State of the Union: Enlargement nostalgia and new challenges in the EU

State of the Union: Enlargement nostalgia and new challenges in the EU

Twenty years ago this week, the European Union saw the biggest enlargement round ever.

On May 1st, 2004, ten states simultaneously joined the bloc, seven of them from beyond the former Iron Curtain. Some called it the “Big Bang”.

In a rather mute celebration, the European institutions in Brussels, Strasbourg and Luxembourg were lit up for the occasion this week.

EU Council President Charles Michel advocated new members: “Enlargement is vital for the future of the EU because without enlargement there is, in fact, a risk for a new Iron Curtain, and this would be extremely dangerous, if you would have an unstable neighbourhood with a lack of prosperity or lack of economic development.”

Whether countries like Serbia, Georgia or Ukraine will get a seat at the Brussels table any time soon is doubtful.

In the ongoing election campaign for the European Parliament enlargement is not a hot topic, to put it mildly.

Speaking of the campaign… This week, people started speculating about a new political alliance, previously unheard of, namely a coalition of center-right and far-right parties.

When asked about it during a debate, the Commission president and center-right candidate Ursula von der Leyen had this to say: "It depends very much on how the composition of the Parliament is and who is in what group."

This fits well with a statement by the hard-right prime minister of Italy, Giorgia Meloni, who would love to team up with von der Leyen’s European People’s Party: “In addition to being the leader of the “Brothers of Italy”, I am the leader of the European Conservatives, who want to play a decisive role in changing the direction of European policies.”

Meloni’s party leads the polls in her country, and she aims to replicate the scheme at power in Italy: an alliance of EPP and far-right groups ECR and Identity & Democracy.

Polls suggest that the next European Parliament will shift even more to the right, as nationalist and populist parties seem to be gaining ground.

Some observers already predict a legislative agenda paralysed by a solid right-wing block. But a recent analysis by the European Council on Foreign Relations shows there are a lot of cracks in this block.

We spoke about it with Pawel Zerka, senior policy fellow at the ECFR and the lead analyst on European public opinion.

Euronews: So, your recent polling suggests deep divisions between Europe’s far-right parties. How, for example, does this play out when it comes to support for Ukraine?

Zerka: So, this is one of the areas where the parties of the far right will struggle to agree. Not just far right, Eurosceptics as well. So obviously there are some parties, like Alternative for Deutschland, or a Geert Wilders' party in the Netherlands, who are much more on the side of no longer supporting Ukraine and seeing the European current support as warmongering. But there are parties, of course, like Polish Law and Justice, which are strongly supportive of Ukraine. And even in Italy, Giorgia Meloni has shown to be a strong transatlanticist and a reliable, supporter of a European line of support for Ukraine.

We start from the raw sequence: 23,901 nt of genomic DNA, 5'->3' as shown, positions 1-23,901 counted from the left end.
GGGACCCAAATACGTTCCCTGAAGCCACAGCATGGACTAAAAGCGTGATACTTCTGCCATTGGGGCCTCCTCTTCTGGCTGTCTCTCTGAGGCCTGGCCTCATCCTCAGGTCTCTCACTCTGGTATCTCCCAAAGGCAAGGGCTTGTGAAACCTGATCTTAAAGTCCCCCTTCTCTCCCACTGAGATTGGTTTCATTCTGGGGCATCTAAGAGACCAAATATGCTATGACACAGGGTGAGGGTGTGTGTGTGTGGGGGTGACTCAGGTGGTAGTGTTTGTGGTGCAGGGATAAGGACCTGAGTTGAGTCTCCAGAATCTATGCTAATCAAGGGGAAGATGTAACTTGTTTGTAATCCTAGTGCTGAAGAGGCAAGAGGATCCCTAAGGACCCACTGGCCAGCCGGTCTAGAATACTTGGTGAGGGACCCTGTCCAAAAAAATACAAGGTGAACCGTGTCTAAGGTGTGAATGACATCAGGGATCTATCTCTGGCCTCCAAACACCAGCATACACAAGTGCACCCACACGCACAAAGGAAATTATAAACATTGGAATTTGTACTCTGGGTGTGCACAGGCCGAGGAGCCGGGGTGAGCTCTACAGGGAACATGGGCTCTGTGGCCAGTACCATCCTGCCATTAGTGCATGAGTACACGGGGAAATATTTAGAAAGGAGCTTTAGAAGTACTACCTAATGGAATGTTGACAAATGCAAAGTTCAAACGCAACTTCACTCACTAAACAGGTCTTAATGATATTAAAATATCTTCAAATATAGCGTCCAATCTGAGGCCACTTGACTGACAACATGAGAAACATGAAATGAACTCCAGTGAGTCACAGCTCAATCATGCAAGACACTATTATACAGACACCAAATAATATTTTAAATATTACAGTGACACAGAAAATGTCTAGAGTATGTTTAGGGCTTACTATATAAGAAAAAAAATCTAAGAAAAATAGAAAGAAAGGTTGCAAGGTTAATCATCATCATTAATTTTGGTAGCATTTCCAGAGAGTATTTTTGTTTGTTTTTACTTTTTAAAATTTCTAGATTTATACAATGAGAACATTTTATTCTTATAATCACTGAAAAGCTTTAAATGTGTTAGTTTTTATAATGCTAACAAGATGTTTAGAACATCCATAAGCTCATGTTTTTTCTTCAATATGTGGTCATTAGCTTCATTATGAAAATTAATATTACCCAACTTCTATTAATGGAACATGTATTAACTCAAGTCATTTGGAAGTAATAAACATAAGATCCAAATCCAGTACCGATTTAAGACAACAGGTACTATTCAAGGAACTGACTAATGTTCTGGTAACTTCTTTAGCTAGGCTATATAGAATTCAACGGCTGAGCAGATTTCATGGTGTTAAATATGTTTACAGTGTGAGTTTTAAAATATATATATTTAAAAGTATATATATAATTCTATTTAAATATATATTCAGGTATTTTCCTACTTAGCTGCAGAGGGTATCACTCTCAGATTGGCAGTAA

Euronews: What about a hypothetical exit from the EU - isn’t that a pet project that nationalist parties are plotting?

Zerka: It's no longer that fashionable in Europe. And many of the European far-right or anti-European or Eurosceptic parties have chosen right now to focus on repairing Europe from inside rather than leaving the EU.

Euronews: We’re just weeks away from election day – what would be a strategy to counter the far-right in the election campaign?

Zerka: The problem I see right now is that many of the parties of the far right, have the electorates which are strongly mobilised. So, their voters believe that these are important elections and they, largely, want to go and vote, whereas the electorates of the pro-European side are often quite demobilised, as if people didn't understand what are the stakes of this election? Why should that matter? So, my main recommendation for the leaders of pro-European parties is to express quite clearly to their voters why those elections are important.

Euronews: And what about the voters of far-right parties, can they still be swayed?

Zerka: Rarely. I think that the question is mostly about whether they will be strongly mobilised or whether some of them would stay at home. If the pro-European side reminds the voters about the various risks that voting for AfD in Germany, Marine Le Pen in France or Kaczynski in Poland brings, then perhaps some of the people who are currently saying, yes, I would like to vote for those parties. Maybe they will think twice.

In other news, we’re now a week away from one of the biggest European events of the year, the European Song Contest, hosted by the Swedish city of Malmö.

While technical and artistic preparations are well under way, the event is causing major headaches for the Swedish security authorities.

In a 23-page report, most of it classified, law enforcement summarises serious threats to the competition. Like cyber-attacks, denial-of-service attacks or civil unrest.

Authorities are also coping with the fact that Sweden is a prime target for violent Islamist terrorist organisations.

In addition, major protests against Israel’s participation in the contest are expected.

Swedish police believe they are prepared for all kinds of scenarios.

They hope the European Song Contest proceeds smoothly – and I guess they also want Sweden not to win this time, so that someone else can host the event next year.